But this project goes one further. It's an attempt to build a computer that is open both in software and in hardware: with every bit of electronics open for scrutiny, including chip innards (which Lemote devices cannot fully assure).

  3. Anonymous Coward
    Anonymous Coward

    And yet...

    "The pair trust the system-on-chip and the FPGA behave as documented."

    And that's precisely where they'll be snared, according to the truly paranoid. Just one tiny slip somewhere and you're dead (or worse, pwned without you knowing it). Unless they can demonstrate there's no hidden pieces where no-good can be done...

    1. Michael Wojcik Silver badge

      Re: And yet...

      That's because "the truly paranoid" don't understand security, and in particular don't understand threat models.

      Wait for a perfectly secure system, and you'll still be holding your breath as the universe turns to cold iron around you. There isn't even a sensible definition of a "perfectly secure system", for non-trivial systems.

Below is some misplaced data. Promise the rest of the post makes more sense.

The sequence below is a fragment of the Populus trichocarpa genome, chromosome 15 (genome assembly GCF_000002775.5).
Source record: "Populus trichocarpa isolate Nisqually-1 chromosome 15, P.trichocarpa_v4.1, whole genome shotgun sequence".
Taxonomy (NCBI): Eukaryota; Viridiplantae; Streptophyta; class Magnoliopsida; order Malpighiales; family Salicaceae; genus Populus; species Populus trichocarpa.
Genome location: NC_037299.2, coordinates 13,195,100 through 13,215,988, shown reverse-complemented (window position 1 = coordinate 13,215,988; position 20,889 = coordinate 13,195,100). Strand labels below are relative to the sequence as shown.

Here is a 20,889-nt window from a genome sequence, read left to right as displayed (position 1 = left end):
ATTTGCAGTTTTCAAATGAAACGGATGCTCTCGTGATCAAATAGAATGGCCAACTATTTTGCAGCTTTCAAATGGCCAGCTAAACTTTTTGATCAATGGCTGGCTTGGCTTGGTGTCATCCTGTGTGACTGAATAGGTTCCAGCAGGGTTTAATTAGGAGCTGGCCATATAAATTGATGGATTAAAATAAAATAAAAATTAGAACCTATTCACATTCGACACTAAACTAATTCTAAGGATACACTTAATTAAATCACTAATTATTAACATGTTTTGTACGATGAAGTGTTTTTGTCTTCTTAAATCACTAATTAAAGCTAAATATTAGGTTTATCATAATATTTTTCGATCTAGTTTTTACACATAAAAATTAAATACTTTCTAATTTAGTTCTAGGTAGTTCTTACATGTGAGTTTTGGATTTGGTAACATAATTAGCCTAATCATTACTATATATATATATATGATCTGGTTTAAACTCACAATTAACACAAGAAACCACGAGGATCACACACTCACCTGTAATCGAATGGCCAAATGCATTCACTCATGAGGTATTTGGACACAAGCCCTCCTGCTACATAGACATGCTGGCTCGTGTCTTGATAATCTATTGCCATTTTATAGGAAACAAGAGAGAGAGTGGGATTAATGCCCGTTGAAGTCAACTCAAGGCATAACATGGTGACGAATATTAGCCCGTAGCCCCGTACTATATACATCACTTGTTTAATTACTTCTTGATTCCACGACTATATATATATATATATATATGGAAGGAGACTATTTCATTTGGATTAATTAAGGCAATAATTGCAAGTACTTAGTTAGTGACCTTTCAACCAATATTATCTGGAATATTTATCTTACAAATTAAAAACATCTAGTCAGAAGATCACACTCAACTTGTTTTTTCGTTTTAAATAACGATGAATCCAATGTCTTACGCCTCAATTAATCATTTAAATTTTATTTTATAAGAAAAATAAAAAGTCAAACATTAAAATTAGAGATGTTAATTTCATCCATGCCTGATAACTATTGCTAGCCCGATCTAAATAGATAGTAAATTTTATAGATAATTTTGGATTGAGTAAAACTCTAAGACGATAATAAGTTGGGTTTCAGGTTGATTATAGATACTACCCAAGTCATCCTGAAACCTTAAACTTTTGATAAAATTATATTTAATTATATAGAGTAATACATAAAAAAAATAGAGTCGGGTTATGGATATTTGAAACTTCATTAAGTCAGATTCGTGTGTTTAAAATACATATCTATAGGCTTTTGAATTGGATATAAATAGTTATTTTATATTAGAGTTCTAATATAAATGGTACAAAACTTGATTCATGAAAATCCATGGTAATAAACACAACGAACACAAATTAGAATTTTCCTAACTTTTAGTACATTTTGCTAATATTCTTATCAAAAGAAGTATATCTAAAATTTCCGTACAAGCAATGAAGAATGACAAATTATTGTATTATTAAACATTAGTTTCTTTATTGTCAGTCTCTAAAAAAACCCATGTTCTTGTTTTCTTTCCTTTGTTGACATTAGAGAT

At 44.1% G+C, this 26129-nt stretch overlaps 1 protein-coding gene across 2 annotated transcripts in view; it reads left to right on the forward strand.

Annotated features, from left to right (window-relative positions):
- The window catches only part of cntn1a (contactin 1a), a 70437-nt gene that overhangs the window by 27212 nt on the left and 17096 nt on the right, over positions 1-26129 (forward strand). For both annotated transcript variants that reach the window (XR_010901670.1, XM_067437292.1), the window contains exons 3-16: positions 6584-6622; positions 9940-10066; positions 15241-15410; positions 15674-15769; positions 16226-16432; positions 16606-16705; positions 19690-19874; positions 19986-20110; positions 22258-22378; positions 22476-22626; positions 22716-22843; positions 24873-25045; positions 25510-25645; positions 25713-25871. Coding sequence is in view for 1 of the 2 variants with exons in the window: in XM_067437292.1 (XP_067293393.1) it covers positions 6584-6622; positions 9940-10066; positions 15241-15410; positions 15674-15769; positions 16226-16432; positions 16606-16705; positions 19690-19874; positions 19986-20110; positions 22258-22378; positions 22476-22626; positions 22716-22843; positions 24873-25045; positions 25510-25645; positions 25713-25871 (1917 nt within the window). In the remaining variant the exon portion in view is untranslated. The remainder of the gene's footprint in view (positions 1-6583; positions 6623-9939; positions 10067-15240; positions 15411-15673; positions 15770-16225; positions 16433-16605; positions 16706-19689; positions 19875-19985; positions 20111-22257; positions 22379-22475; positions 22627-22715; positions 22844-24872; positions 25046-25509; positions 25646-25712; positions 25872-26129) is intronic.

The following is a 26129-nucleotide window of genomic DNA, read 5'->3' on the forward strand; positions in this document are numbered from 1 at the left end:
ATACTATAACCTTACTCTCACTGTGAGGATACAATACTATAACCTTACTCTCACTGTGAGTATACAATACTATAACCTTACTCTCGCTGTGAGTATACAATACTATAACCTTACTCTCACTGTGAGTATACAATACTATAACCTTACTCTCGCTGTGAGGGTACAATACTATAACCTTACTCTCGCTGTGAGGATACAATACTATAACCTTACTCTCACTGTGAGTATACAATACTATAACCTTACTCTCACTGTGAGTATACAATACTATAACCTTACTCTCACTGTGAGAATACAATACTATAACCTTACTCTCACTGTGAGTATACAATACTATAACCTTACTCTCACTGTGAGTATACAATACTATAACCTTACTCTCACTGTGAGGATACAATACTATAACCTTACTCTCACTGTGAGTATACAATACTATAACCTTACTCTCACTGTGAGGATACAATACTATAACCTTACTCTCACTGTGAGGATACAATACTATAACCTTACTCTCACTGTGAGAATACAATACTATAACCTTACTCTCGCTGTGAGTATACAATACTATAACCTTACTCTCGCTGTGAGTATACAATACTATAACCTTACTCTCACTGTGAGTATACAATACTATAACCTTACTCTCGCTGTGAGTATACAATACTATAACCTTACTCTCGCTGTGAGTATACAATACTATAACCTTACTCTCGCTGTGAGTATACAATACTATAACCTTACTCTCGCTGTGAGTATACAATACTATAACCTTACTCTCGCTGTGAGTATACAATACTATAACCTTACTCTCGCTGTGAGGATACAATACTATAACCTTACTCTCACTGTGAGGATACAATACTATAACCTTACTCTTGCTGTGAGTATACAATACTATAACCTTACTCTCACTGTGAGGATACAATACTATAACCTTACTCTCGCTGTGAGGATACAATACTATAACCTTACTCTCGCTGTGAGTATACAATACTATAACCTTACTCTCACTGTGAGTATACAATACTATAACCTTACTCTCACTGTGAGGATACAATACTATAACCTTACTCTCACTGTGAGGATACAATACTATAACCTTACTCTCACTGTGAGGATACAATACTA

1. Anonymous Coward
        Anonymous Coward

        Re: And yet...

        "Wait for a perfectly secure system, and you'll still be holding your breath as the universe turns to cold iron around you."

        But then it was the paranoids who started going, "Told you so" when all the Snowden stuff started emerging. They will point out that, in such a world, what's being described wouldn't even qualify as a sufficiently secure system since you have to vouch for all the hardware you use to build your hardware until the components are too simple to subvert (for example, how does one smartly subvert a soldering iron)? Remember, the government appears determined to become Big Brother. Consider the massive data center in Utah--which the paranoids point out is likely just a cover for the working quantum computer hidden underneath. They have experience with this: consider the secret fallout Capitol that was built under the Greenbrier Resort.

  4. Will Godfrey Silver badge
    Thumb Up


    Give these guys a break. They've done an excellent job here. If you read their article you'll see they are well aware of the limitations, but even so have produced a well thought out, and very clean machine.